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Definition

Micronutrients are small particles such as vitamins and minerals. They are essential for many bodily functions and deficits in micronutrients can result in various illnesses. While some micronutrients are also produced in your body, most need to be taken in through diet to achieve adequate amounts. A healthy, varied diet is the best way to make sure you take in sufficient amounts of these nutrients.

Description

Micronutrients are tiny particles mostly derived from your food that are needed for healthy functioning of your body in order to survive, grow and reproduce. Examples of micronutrients are vitamins such as A, B, C, D, E and K, minerals such as calcium and magnesium, and trace elements ( minerals needed in smaller amounts) such as iodine, iron and zinc. In contrasts to macronutrients such as proteins, carbohydrates and fats, micronutrients are very small and take up less than 1 gram of the daily diet. In fact, high concentrations can be toxic.

Essential elements

Most micronutrients are ‘essential elements’, meaning that they should be taken in through the diet. Only some micronutrients can be produced in the body, but not in adequate amounts [1]. Examples are vitamin D that is produced in the skin, and vitamin K2, B and biotin that are produced by gut microbiota.

micronutrientsMetabolic processes in humans (and in all organisms) depend on micronutrient availability. They are involved in for example as bone- and tissue-cell growth and differentiation and in the biosynthesis of e.g. hormones and amino acids. A varied diet will give you enough micronutrients and keep you healthy. However in some cases a shortage can occur, for example in developing countries and during challenging life phases such as early development, pregnancy or old age. Micronutrient deficiencies can have a big impact on health, ranging from somatic diseases to intellectual disability. For this reason, some micronutrients are listed as ‘essential medicines’ by the World Health Organization [2].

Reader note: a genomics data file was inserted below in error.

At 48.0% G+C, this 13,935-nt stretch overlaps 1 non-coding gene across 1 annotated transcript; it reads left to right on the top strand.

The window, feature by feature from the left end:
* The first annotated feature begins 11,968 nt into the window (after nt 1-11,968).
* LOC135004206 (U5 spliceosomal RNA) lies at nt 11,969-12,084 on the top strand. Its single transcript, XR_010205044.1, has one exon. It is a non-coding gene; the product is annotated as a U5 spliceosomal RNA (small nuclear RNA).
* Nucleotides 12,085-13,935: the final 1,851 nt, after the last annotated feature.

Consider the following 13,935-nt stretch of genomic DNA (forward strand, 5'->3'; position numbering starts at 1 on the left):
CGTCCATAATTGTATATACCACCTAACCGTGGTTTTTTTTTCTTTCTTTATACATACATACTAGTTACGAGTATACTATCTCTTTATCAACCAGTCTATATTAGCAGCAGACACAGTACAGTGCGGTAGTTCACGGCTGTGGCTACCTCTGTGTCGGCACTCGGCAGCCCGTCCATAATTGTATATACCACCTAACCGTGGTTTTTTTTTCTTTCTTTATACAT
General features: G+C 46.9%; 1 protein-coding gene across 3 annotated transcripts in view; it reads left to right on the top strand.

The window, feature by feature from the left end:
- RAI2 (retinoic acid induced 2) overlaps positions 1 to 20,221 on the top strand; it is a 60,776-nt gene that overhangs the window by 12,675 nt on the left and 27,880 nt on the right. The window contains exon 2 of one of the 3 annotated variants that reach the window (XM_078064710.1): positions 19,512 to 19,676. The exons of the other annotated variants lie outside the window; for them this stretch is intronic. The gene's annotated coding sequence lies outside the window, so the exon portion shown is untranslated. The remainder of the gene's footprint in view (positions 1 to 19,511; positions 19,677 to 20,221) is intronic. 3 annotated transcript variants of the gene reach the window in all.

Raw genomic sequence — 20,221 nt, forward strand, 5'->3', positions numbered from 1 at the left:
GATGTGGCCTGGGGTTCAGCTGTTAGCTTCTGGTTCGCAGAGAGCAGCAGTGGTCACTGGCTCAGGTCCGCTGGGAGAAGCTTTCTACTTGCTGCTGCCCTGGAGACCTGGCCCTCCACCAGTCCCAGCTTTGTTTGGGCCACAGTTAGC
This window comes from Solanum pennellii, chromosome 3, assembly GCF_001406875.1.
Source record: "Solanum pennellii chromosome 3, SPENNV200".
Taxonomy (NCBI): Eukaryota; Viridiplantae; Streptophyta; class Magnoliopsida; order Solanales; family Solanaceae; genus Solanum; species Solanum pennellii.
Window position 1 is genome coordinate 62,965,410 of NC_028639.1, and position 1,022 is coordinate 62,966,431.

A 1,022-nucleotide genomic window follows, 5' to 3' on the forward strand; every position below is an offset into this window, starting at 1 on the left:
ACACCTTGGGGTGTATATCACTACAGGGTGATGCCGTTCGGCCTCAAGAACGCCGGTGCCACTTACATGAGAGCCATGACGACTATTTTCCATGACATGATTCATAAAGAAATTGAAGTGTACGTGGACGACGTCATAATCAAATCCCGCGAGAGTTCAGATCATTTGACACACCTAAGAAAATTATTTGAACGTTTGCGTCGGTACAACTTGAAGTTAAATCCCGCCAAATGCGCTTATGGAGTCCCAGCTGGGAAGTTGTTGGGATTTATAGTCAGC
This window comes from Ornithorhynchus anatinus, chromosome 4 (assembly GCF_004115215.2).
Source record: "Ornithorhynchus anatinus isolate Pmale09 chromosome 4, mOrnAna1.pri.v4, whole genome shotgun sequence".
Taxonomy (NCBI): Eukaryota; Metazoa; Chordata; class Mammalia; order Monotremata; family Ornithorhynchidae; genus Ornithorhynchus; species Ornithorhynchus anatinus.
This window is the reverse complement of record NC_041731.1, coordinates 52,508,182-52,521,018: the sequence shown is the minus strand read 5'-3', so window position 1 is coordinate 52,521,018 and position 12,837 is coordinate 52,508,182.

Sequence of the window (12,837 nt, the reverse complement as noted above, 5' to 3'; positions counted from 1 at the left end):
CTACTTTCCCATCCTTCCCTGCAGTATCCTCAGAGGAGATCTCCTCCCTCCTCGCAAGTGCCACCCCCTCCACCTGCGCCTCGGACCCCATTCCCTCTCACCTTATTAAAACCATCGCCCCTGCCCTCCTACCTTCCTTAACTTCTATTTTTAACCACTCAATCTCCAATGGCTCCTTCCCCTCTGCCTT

For example, folate (a B-vitamin) is important for the formation of red blood cells and nucleotides, the building blocks of DNA. A folate deficiency can result in blood anaemia with symptoms of tiredness and is associated (through its role in homocysteine degradation) with aging-related diseases such as dementia and cardiovascular problems [3]. Folate is also well-known for its role in the healthy development of the central nervous system of a fetus in the womb [4]. Pregnant and lactating women are advised to supplement folate [5]. Green vegetables such as spinach are abundant in folate, but this is quite unstable. This means that during storage and meal preparation folate disintegrates.

Calcium, the most abundant mineral in the human body, is involved in many bodily processes such as blood clotting, muscle function, nerve transmission [6]. Insufficient calcium levels can result in muscle aches, fatigue, skin and nail problems and in the long term decalcification of bones and teeth. Specifically into old age the body needs more calcium to prevent frail muscles and bones. Therefore, elderly are advised to increase their calcium intake through dairy, leafy vegetables, nuts or soy beans.